ABLX: It is interesting to hear you in other settings though because sometimes these situations draw something out that may not have otherwise emerged. Case and point, there’s a few audio clips floating around the internet of you playing with Steely Dan – a very interesting context to hear you in. How did you feel about that gig?
WK: It was fun. I had a good time. I mean they hired me to improvise. They hired me because for that season they didn’t want to have somebody playing the stuff on the records. They needed somebody who could come up with something other than what was expected in that situation and so that was kind of a license to do my thing. You know, I used to listen to them in high school and I had a lot of respect for them, so I tried to do the music justice. It was a fun job.
ABLX: One outside project that was striking in that it sounded very natural for you was Tal Wilkenfeld’s Transformation. You, and the others involved, sounded very integrated – as if those tunes were written for you.
WK: Honestly, I don’t remember it very well but that’s good. If it strikes you as sounding organic then that’s cool. Tal really had listened to my thing and she knew that we had some fundamental things in common. But any of these situations are mostly fun. Now most of the time people email me stuff to play on. That’s fun too because I can really do whatever I think is right and email it off to them. It’s perfect in a way, you know. I don’t have to deal with any raised eyebrows from the engineer. (laughs) I can just do my thing and let it fly.
ABLX: You still gig pretty regularly at the 55 Bar with a range of players. What do you look for in a musician to do that trio gig with you?
WK: They have to have good time, obviously…to be creative. They have to have some kind of feel for funk and rock grooves because that’s the foundation of the music. They have to be strong rhythmically because the band rigidly adheres to four, eight and sixteen bar forms, that’s always the foundation of the improvising, so somebody has to be able to hear that in the middle of the rhythmic maelstrom that inevitably occurs. You know, it has to be creative and feel good and be funky.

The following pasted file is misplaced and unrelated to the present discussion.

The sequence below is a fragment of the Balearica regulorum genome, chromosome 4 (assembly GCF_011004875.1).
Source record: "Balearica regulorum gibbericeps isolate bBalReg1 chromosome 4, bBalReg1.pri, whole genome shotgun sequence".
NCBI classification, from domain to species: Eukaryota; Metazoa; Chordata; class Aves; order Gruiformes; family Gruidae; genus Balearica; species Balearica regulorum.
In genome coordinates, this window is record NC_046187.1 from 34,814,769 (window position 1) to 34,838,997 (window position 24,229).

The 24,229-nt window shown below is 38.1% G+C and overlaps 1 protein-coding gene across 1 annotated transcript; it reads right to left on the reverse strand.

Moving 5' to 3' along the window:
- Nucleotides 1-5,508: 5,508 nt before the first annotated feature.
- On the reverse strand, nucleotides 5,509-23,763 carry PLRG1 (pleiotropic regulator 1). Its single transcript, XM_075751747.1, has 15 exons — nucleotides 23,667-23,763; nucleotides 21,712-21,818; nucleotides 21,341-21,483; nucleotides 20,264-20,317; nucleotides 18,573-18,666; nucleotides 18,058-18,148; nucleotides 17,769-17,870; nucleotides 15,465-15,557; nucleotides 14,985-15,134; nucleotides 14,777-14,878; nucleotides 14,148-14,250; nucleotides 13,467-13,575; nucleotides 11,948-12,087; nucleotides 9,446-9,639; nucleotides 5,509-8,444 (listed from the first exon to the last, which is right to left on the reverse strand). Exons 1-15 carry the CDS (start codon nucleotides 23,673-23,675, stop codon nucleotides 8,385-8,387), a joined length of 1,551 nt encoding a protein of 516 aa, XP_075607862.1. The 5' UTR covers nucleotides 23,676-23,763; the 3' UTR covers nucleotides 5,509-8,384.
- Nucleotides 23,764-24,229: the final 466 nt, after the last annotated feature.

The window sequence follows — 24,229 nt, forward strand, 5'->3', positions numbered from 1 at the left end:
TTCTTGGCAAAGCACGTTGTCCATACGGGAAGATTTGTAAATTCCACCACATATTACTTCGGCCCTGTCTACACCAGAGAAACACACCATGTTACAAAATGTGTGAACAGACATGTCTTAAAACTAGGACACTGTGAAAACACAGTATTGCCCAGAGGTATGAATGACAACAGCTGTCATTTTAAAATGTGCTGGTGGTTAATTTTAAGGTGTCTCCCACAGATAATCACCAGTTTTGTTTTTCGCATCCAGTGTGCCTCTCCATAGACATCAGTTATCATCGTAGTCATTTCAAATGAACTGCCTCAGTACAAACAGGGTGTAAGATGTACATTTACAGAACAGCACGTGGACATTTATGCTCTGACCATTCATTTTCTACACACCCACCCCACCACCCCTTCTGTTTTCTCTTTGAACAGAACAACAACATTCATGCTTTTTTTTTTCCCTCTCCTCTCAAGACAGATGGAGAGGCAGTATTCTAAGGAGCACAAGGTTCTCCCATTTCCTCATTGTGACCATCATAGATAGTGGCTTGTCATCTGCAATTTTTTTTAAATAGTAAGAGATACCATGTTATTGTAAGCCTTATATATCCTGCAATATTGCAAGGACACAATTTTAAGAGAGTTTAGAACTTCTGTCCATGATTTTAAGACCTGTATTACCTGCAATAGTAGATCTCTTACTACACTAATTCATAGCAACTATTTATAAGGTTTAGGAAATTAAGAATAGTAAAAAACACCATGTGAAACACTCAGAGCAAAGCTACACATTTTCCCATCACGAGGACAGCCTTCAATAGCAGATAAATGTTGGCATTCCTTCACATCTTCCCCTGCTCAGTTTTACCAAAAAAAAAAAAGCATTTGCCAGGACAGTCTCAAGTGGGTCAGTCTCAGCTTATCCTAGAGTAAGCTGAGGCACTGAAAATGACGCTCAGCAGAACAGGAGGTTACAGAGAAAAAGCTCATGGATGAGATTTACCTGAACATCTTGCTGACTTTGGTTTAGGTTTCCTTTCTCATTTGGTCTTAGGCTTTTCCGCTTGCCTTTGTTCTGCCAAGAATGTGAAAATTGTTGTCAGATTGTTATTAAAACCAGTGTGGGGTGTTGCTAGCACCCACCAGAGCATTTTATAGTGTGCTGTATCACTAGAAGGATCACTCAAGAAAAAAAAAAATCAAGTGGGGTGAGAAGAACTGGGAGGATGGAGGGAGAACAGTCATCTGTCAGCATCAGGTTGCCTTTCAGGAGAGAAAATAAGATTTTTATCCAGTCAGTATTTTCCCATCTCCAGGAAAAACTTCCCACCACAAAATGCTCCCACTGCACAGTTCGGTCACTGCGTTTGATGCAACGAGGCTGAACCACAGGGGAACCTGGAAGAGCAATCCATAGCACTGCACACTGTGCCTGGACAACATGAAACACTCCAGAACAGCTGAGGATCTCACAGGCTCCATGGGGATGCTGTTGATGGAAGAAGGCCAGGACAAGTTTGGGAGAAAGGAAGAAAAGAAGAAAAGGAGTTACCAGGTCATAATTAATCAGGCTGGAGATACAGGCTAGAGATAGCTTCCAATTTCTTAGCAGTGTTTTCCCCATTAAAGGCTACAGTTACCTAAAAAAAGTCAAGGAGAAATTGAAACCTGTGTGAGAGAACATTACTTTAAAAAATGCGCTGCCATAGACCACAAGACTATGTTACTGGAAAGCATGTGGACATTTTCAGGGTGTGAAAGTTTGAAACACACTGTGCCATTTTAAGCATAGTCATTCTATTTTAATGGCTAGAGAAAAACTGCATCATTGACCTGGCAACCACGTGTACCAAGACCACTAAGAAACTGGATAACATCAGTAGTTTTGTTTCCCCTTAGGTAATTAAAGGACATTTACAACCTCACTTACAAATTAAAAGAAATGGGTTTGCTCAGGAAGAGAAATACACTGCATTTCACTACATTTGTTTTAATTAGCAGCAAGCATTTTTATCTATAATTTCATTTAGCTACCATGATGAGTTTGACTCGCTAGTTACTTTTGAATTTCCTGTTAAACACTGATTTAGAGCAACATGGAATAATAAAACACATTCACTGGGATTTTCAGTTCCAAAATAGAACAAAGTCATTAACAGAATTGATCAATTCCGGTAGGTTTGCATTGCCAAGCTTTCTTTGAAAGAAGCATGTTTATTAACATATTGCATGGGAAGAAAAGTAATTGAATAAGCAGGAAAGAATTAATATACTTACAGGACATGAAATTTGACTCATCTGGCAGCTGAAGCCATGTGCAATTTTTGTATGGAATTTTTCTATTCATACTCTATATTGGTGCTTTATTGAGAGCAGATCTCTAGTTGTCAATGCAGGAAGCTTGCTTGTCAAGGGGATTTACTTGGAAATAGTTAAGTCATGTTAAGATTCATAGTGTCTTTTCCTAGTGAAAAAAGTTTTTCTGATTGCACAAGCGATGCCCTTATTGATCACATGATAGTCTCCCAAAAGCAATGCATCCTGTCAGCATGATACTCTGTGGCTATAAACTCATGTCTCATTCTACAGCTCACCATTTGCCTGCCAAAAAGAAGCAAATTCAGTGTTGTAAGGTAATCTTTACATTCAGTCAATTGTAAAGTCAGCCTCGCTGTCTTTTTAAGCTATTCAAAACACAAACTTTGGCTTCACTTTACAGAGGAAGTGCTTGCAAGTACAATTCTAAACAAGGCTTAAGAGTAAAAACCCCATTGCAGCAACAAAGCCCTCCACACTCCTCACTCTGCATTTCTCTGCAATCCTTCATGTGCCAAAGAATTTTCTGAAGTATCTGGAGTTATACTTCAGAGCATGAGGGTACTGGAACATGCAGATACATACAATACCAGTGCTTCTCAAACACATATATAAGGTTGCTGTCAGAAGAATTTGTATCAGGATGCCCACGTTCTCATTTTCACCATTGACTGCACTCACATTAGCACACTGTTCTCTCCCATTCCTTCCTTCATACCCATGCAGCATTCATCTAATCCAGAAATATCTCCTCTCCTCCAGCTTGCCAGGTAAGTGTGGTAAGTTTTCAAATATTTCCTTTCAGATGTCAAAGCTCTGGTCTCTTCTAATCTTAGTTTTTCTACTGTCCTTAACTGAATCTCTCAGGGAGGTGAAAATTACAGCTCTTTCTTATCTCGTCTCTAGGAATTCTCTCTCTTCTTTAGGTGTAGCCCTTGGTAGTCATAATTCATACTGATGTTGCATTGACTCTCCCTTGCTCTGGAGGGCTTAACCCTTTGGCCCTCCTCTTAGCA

And [I look for] somebody who listens – because that’s like the ‘jazz’ part of what we do, the interaction. You know, what Miles did in the 60’s with Wayne and Ron and Herbie and Tony, where they would play the same ten standards every night but always play them differently. They would react to each other differently and create all these different contours and terrains. All of them would improvise and one night was never like any other. That music heavily influenced what we do, but we don’t do it over swing grooves and standards. We do it over funk and rock. A straightforward groove drummer might not work so well for my thing, even though groove is a really important part of it, because if it’s somebody that doesn’t know how to creatively interact in the moment, then it gets compromised and we can’t really do our thing.
ABLX: You’re known for doing a lot of on-the-fly tempo changes in you live set. Where did that come from?
WK: That came from making Greenwich Mean. When I was assembling that record I would just pull two tempos next to each other. There’s no spaces between any of the tracks and it’s pretty much a stream of consciousness thing. So things would get edited together – these tempos that had absolutely nothing to do with each other and also keys that had nothing to do with each other. The only criterion I had as to whether to do it or not was if it sounded cool.
So after that record was done, that was one of the things I wanted to do live. But how can we do that – like a needle-drop randomly on an LP, from song to song? So that was one of the ways we found to do that – radically change the tempo marking, without it relating mathematically in any way to what came before it, so it literally would sound like dropping the needle someplace else.
ABLX: How do you do that logistically?
WK: Hey man, you know… that’s the magic. (laughs)
ABLX: Trade secrets, ok… (laughs)
WK: No no, it’s really driven by the drummer. I cue when it happens, whether we go faster or slower and how much. Then it’s up to them, at the beginning of the next phrase, to shift non-mathematically to another tempo, and play it strongly enough so that the bass and guitar can grab onto it immediately. So it’s just a feel thing. We sorta rehearsed it initially when that band started doing it. At this point I’ve been doing it for twenty years and now a lot of people can do that so it’s not so big a deal anymore. I know that James Brown and Prince also did radically different tempo shifts that they cued. I don’t know how they did it but for me it just came from trying to replicate this effect that happened almost incidentally on that record.
ABLX: It’s deceiving because it sounds like such a unified thing, one just assumes the change is a mathematical subdivision of the tempo in some way…
WK: But that’s the whole goal, man – to get it so it sounds that tight, without being that. And again, that just comes under the heading of “How do we keep them, and ourselves, from getting bored?” That’s just one of the moves we’ve come up with as a band to create a drastic change in terrain.